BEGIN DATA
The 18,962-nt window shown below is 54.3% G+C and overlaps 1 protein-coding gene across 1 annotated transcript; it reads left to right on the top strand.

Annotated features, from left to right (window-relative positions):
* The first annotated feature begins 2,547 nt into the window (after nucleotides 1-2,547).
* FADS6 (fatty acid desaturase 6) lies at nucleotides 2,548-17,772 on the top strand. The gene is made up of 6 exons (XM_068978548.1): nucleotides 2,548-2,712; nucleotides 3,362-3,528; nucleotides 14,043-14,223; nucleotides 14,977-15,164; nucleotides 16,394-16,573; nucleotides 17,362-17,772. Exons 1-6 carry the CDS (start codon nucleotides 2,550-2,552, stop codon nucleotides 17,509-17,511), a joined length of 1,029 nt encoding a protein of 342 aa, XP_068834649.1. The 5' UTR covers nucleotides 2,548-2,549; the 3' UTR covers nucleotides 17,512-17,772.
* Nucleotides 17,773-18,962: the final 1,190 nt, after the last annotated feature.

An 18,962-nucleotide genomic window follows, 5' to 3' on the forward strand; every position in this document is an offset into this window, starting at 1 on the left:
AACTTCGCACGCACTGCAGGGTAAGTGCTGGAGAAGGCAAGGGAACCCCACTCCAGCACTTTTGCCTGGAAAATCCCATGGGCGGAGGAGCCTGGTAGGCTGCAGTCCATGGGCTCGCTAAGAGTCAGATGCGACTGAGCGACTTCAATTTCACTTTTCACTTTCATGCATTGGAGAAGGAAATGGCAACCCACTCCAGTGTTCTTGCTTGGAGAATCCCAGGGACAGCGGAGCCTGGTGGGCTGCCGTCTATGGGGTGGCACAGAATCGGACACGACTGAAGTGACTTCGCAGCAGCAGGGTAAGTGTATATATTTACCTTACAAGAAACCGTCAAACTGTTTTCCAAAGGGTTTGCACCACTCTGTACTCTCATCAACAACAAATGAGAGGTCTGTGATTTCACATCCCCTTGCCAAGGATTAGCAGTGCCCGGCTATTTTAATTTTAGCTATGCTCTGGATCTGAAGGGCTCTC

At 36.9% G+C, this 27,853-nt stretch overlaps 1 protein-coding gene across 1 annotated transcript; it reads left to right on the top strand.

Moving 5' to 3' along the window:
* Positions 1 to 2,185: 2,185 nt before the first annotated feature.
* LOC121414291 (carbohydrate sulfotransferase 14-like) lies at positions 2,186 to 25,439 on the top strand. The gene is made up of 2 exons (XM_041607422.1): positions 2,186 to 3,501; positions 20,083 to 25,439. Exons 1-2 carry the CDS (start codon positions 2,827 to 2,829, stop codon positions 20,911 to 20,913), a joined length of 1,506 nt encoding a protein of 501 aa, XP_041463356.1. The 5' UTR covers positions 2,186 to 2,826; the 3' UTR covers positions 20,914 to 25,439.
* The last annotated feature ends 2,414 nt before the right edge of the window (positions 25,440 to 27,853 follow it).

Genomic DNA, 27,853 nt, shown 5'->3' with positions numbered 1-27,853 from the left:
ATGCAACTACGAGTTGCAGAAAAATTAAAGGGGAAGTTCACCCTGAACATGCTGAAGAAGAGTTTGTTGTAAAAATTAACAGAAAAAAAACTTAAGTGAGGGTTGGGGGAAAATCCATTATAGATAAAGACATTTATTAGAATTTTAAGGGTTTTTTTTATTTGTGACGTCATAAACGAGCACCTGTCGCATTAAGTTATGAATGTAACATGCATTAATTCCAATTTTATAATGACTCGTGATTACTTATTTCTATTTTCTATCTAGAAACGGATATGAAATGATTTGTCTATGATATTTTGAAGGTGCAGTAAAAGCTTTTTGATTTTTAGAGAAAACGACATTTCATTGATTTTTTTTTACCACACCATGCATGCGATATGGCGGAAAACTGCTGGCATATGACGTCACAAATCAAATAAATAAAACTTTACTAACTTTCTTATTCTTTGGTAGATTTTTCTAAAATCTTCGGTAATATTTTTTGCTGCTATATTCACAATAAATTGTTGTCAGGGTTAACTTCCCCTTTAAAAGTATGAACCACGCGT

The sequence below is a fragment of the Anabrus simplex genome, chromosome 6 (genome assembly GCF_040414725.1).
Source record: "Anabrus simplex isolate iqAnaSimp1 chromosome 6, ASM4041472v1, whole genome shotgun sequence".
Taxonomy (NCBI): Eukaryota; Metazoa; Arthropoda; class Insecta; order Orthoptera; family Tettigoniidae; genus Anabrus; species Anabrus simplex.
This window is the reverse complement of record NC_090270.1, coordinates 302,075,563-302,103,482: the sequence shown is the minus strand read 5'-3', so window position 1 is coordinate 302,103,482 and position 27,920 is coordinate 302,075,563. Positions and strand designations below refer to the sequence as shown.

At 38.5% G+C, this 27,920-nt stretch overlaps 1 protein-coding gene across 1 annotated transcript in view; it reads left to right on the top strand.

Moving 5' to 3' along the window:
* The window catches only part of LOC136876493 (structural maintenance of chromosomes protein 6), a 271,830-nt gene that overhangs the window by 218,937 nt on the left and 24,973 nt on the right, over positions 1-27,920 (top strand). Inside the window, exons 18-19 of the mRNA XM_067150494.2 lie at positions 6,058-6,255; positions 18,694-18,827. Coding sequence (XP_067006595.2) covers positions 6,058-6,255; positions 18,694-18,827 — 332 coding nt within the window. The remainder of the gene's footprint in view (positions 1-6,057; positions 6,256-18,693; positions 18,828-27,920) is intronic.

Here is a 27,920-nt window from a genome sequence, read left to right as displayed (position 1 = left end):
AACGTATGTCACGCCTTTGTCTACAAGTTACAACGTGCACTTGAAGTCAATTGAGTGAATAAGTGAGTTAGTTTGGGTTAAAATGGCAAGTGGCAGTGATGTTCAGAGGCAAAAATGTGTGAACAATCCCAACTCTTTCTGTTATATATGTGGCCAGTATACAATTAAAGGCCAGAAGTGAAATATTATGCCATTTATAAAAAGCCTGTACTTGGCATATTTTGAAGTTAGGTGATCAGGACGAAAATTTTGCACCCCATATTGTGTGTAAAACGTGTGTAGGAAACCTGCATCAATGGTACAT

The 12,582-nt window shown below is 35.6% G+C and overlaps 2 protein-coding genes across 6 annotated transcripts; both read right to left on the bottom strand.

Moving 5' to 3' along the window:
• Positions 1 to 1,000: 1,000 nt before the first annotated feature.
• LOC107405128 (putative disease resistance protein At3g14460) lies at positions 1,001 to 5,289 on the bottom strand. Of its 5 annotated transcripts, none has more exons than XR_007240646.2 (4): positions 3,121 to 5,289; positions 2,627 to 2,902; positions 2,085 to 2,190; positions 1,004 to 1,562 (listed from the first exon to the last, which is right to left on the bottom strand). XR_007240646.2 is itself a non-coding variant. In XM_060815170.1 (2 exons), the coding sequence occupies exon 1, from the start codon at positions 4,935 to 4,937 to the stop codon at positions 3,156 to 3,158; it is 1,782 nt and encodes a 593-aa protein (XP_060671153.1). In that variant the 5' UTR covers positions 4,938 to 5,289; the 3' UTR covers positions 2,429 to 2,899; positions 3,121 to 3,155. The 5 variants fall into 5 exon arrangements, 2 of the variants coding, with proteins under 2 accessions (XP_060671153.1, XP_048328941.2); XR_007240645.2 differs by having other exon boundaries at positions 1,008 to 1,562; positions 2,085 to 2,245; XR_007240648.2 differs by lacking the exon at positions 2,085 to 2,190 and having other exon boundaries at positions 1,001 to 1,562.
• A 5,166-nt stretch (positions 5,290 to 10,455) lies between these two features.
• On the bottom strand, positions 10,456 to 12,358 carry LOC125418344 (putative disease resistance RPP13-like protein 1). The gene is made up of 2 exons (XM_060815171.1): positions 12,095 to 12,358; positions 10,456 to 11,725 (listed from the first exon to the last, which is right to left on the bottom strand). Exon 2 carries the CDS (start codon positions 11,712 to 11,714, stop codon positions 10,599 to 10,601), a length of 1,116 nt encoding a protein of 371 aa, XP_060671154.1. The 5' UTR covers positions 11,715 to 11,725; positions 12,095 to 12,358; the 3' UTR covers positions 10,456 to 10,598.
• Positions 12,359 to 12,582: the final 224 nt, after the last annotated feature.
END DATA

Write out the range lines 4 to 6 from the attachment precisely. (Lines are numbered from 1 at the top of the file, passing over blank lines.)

* FADS6 (fatty acid desaturase 6) lies at nucleotides 2,548-17,772 on the top strand. The gene is made up of 6 exons (XM_068978548.1): nucleotides 2,548-2,712; nucleotides 3,362-3,528; nucleotides 14,043-14,223; nucleotides 14,977-15,164; nucleotides 16,394-16,573; nucleotides 17,362-17,772. Exons 1-6 carry the CDS (start codon nucleotides 2,550-2,552, stop codon nucleotides 17,509-17,511), a joined length of 1,029 nt encoding a protein of 342 aa, XP_068834649.1. The 5' UTR covers nucleotides 2,548-2,549; the 3' UTR covers nucleotides 17,512-17,772.
* Nucleotides 17,773-18,962: the final 1,190 nt, after the last annotated feature.

An 18,962-nucleotide genomic window follows, 5' to 3' on the forward strand; every position in this document is an offset into this window, starting at 1 on the left: